Additional recent evidence suggests that menthol interacts with the nicotine receptor in the brain. Brody and his co-workers showed that menthol cigarette smoke up regulates the number of nicotine receptors in the brain more than regular cigarette smoke. This might explain why it is harder for menthol cigarette smokers to quit smoking and why more of them fail in their efforts to quit.

Another 2013 study showed that menthol decreased the activity of the nicotine receptor, so that more nicotine was necessary to reach the same level of activation. Once again, this would contribute to a physical addiction.  Just a bit of information if you are considering taking up the habit - the “cool” factor and refreshing cold of mentholated smoke just may contribute to your death.

So sensing cool or cold has its place in biology and in society. Chili peppers are sensed as burning hot because they just happen to bind to and activate the TRPV1 heat sensing ion channel – it’s the biological joke being played on us that we have talked about before. TRPV1 a receptor that reacts to both environmental (temperature, pH) conditions and food substances.

On the other end of the scale is the sense of cold. Do organisms sense cold like they sense heat? Isn’t cold just a lack of heat, so that a feeling of cold is just a lack of activation of TRPV receptors? Nope. There are receptors specifically designed to sense cool or cold. Are there exceptions in cold sensing like there were for heat? You should know that answer by now.

Melastatin was the first TRPM protein discovered. The name
comes from melanin (the pigment in skin and hair cells) and
statin, which means to stop. It was important because it could stop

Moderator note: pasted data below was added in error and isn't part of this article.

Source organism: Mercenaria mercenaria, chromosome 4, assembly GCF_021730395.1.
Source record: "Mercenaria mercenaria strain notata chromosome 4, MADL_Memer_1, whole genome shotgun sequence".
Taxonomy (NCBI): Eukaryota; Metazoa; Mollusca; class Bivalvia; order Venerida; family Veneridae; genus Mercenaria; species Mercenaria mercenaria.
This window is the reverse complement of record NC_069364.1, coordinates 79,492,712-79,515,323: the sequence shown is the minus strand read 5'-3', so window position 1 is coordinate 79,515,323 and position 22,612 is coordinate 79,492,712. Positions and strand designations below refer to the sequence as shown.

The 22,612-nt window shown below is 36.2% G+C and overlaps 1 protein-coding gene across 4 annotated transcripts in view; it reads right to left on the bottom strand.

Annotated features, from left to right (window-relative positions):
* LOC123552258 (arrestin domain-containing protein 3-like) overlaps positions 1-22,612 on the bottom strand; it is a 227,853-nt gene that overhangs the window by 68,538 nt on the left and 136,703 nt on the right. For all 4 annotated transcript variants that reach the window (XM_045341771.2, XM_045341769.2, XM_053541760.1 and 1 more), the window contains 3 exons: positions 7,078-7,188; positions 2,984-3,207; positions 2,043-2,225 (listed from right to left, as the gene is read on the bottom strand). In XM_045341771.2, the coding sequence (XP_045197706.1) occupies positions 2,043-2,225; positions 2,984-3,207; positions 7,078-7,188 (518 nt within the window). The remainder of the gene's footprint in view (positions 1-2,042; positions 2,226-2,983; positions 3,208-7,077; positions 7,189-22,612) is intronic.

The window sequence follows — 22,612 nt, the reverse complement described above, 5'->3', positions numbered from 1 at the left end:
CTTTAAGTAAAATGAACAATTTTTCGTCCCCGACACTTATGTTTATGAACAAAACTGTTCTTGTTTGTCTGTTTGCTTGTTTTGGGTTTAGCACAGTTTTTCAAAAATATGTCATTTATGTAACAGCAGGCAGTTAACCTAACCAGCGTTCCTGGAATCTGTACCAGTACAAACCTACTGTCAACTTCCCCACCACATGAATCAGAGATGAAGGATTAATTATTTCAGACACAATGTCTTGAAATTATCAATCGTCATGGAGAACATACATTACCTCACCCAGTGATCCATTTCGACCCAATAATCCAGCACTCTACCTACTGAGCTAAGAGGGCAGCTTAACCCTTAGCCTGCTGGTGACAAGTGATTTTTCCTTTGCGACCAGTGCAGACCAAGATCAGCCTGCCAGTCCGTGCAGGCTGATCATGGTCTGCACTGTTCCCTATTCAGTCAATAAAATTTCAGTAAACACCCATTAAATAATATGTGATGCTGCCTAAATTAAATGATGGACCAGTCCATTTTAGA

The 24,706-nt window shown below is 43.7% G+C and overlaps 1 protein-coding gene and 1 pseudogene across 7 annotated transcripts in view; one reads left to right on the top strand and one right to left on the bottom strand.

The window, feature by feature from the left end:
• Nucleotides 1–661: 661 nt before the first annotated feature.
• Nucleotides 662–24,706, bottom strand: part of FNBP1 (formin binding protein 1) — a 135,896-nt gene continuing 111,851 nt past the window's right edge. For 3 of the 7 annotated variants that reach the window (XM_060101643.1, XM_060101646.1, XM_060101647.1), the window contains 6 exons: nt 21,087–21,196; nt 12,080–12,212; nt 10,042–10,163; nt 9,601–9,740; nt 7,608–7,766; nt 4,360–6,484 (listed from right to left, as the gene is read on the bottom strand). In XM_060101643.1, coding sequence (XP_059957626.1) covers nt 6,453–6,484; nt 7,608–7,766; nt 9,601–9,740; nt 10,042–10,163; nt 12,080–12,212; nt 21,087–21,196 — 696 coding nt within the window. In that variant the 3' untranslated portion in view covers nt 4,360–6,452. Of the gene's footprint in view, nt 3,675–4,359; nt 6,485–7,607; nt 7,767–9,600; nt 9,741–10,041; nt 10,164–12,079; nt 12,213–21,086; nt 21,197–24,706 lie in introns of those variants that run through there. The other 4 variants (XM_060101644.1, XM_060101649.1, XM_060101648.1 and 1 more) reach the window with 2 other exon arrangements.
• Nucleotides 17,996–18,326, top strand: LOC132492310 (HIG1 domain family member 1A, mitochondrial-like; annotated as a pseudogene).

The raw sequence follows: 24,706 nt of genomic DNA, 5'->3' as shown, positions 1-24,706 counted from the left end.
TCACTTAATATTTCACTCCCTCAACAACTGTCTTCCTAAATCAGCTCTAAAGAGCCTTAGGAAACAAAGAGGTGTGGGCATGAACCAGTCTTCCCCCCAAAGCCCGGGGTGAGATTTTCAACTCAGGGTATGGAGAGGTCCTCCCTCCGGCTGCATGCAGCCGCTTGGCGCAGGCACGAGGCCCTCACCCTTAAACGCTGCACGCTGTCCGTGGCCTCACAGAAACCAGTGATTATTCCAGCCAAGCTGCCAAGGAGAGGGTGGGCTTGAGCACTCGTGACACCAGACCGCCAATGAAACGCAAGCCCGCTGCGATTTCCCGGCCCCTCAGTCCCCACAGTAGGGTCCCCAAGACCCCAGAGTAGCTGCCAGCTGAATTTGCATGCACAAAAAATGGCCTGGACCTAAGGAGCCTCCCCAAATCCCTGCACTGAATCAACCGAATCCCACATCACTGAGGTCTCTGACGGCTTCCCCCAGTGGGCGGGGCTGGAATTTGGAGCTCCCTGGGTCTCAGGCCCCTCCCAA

the invasion of tumors of melanin producing cells. We call this
maliganant melanoma, one of the deadliest cancers. Tumors with
more melastatin were less aggressive and invasive, while those with
little melastatin killed patients much sooner.
We learned recently that there are six different TRPV cation channels, and at least four of them are important for sensing different ranges of temperatures. In some cases, like with TRPV1, noxious heat (or capsaicin) results in a sensation of pain and burning, and the body’s mechanisms for cooling are turned on.

Another TRP family member, TRPM8, turns out to be the receptor channel that senses cool temperatures, from about 28˚C (82 ˚F) down to about 10˚C (50 ˚F) or even lower. The M stands for melastatin, a name for the first TRPM, before they knew it was a family of proteins. Now there are eight known members of the TRPM subfamily of TRP ion channels.

TRPM5 is particularly interesting for our recent discussion of taste, since it works to change the mechanical energy of taste particles + taste receptors into an electrical signal that is sent to the brain. Once again, we see the close relationship between the ion channels, like TRPV1 for capsaicin, and the taste sense. Maybe cold and TRPM8 also influence taste. We shall see.
Less is known about TRPM8 as compared to TRPV1 although they were discovered about the same time (early 2000’s). The pain associated with capsaicin and noxious heat aspects of TRPV1 made it sexier to study. I think we will see that TRPM8 and TRPA1 can be quite interesting in their own right.

Here’s a quick overview of the thermosensing by TRPs.
We will talk about it more next week. The TRPVs are
generally for warm temperatures, while TRPM8 is for
cool temp.s. TRPA1 will be our focus in a few weeks; it